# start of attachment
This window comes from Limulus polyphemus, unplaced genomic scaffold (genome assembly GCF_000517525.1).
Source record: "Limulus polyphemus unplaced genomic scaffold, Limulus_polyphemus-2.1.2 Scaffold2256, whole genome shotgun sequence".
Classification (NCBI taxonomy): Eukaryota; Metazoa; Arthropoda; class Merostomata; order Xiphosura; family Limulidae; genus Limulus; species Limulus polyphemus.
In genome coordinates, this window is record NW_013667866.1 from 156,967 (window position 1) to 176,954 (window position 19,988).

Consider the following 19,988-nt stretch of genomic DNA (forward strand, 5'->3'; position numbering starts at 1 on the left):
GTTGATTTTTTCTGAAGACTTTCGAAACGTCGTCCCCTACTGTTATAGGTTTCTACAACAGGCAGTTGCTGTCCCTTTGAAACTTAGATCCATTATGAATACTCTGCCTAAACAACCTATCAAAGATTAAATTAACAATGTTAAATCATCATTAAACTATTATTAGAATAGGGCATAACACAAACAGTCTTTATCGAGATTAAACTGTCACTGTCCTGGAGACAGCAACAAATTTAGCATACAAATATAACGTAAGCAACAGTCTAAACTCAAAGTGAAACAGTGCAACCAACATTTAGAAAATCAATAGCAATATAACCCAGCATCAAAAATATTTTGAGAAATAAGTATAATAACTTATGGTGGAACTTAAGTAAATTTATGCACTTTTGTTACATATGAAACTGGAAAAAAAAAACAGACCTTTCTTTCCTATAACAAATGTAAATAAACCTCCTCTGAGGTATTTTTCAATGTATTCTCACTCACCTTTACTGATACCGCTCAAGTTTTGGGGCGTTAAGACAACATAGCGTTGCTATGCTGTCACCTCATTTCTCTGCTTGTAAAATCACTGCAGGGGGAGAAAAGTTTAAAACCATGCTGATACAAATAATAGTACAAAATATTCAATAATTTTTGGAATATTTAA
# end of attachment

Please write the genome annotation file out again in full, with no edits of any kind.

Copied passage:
This window comes from Limulus polyphemus, unplaced genomic scaffold (genome assembly GCF_000517525.1).
Source record: "Limulus polyphemus unplaced genomic scaffold, Limulus_polyphemus-2.1.2 Scaffold2256, whole genome shotgun sequence".
Classification (NCBI taxonomy): Eukaryota; Metazoa; Arthropoda; class Merostomata; order Xiphosura; family Limulidae; genus Limulus; species Limulus polyphemus.
In genome coordinates, this window is record NW_013667866.1 from 156,967 (window position 1) to 176,954 (window position 19,988).

Consider the following 19,988-nt stretch of genomic DNA (forward strand, 5'->3'; position numbering starts at 1 on the left):
GTTGATTTTTTCTGAAGACTTTCGAAACGTCGTCCCCTACTGTTATAGGTTTCTACAACAGGCAGTTGCTGTCCCTTTGAAACTTAGATCCATTATGAATACTCTGCCTAAACAACCTATCAAAGATTAAATTAACAATGTTAAATCATCATTAAACTATTATTAGAATAGGGCATAACACAAACAGTCTTTATCGAGATTAAACTGTCACTGTCCTGGAGACAGCAACAAATTTAGCATACAAATATAACGTAAGCAACAGTCTAAACTCAAAGTGAAACAGTGCAACCAACATTTAGAAAATCAATAGCAATATAACCCAGCATCAAAAATATTTTGAGAAATAAGTATAATAACTTATGGTGGAACTTAAGTAAATTTATGCACTTTTGTTACATATGAAACTGGAAAAAAAAAACAGACCTTTCTTTCCTATAACAAATGTAAATAAACCTCCTCTGAGGTATTTTTCAATGTATTCTCACTCACCTTTACTGATACCGCTCAAGTTTTGGGGCGTTAAGACAACATAGCGTTGCTATGCTGTCACCTCATTTCTCTGCTTGTAAAATCACTGCAGGGGGAGAAAAGTTTAAAACCATGCTGATACAAATAATAGTACAAAATATTCAATAATTTTTGGAATATTTAA